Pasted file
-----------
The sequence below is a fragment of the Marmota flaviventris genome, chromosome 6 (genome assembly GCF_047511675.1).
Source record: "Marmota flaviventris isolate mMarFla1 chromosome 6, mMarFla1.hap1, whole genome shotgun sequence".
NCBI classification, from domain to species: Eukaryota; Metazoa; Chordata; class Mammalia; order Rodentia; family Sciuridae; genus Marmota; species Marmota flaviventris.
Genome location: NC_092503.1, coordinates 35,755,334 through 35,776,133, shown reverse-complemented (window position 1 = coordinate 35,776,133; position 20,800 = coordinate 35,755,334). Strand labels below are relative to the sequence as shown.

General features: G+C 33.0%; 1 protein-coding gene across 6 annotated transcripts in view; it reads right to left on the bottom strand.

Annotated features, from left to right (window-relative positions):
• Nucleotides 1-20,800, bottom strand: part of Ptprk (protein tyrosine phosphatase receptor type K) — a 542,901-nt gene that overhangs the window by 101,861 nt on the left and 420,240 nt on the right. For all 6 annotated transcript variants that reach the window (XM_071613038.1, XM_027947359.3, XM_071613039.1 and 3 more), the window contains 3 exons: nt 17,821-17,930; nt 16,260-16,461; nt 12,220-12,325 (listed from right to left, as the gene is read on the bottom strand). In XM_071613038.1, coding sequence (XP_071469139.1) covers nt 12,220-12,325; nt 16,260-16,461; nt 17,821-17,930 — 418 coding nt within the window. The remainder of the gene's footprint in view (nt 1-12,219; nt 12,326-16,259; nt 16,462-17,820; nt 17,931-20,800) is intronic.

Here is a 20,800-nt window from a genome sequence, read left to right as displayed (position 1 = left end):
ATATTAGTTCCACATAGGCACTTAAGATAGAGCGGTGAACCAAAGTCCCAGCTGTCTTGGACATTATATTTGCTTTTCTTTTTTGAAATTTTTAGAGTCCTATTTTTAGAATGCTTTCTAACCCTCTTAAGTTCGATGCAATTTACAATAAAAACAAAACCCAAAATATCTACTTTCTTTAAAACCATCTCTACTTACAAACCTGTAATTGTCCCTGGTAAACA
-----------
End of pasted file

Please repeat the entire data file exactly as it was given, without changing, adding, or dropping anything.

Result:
The sequence below is a fragment of the Marmota flaviventris genome, chromosome 6 (genome assembly GCF_047511675.1).
Source record: "Marmota flaviventris isolate mMarFla1 chromosome 6, mMarFla1.hap1, whole genome shotgun sequence".
NCBI classification, from domain to species: Eukaryota; Metazoa; Chordata; class Mammalia; order Rodentia; family Sciuridae; genus Marmota; species Marmota flaviventris.
Genome location: NC_092503.1, coordinates 35,755,334 through 35,776,133, shown reverse-complemented (window position 1 = coordinate 35,776,133; position 20,800 = coordinate 35,755,334). Strand labels below are relative to the sequence as shown.

General features: G+C 33.0%; 1 protein-coding gene across 6 annotated transcripts in view; it reads right to left on the bottom strand.

Annotated features, from left to right (window-relative positions):
• Nucleotides 1-20,800, bottom strand: part of Ptprk (protein tyrosine phosphatase receptor type K) — a 542,901-nt gene that overhangs the window by 101,861 nt on the left and 420,240 nt on the right. For all 6 annotated transcript variants that reach the window (XM_071613038.1, XM_027947359.3, XM_071613039.1 and 3 more), the window contains 3 exons: nt 17,821-17,930; nt 16,260-16,461; nt 12,220-12,325 (listed from right to left, as the gene is read on the bottom strand). In XM_071613038.1, coding sequence (XP_071469139.1) covers nt 12,220-12,325; nt 16,260-16,461; nt 17,821-17,930 — 418 coding nt within the window. The remainder of the gene's footprint in view (nt 1-12,219; nt 12,326-16,259; nt 16,462-17,820; nt 17,931-20,800) is intronic.

Here is a 20,800-nt window from a genome sequence, read left to right as displayed (position 1 = left end):
ATATTAGTTCCACATAGGCACTTAAGATAGAGCGGTGAACCAAAGTCCCAGCTGTCTTGGACATTATATTTGCTTTTCTTTTTTGAAATTTTTAGAGTCCTATTTTTAGAATGCTTTCTAACCCTCTTAAGTTCGATGCAATTTACAATAAAAACAAAACCCAAAATATCTACTTTCTTTAAAACCATCTCTACTTACAAACCTGTAATTGTCCCTGGTAAACA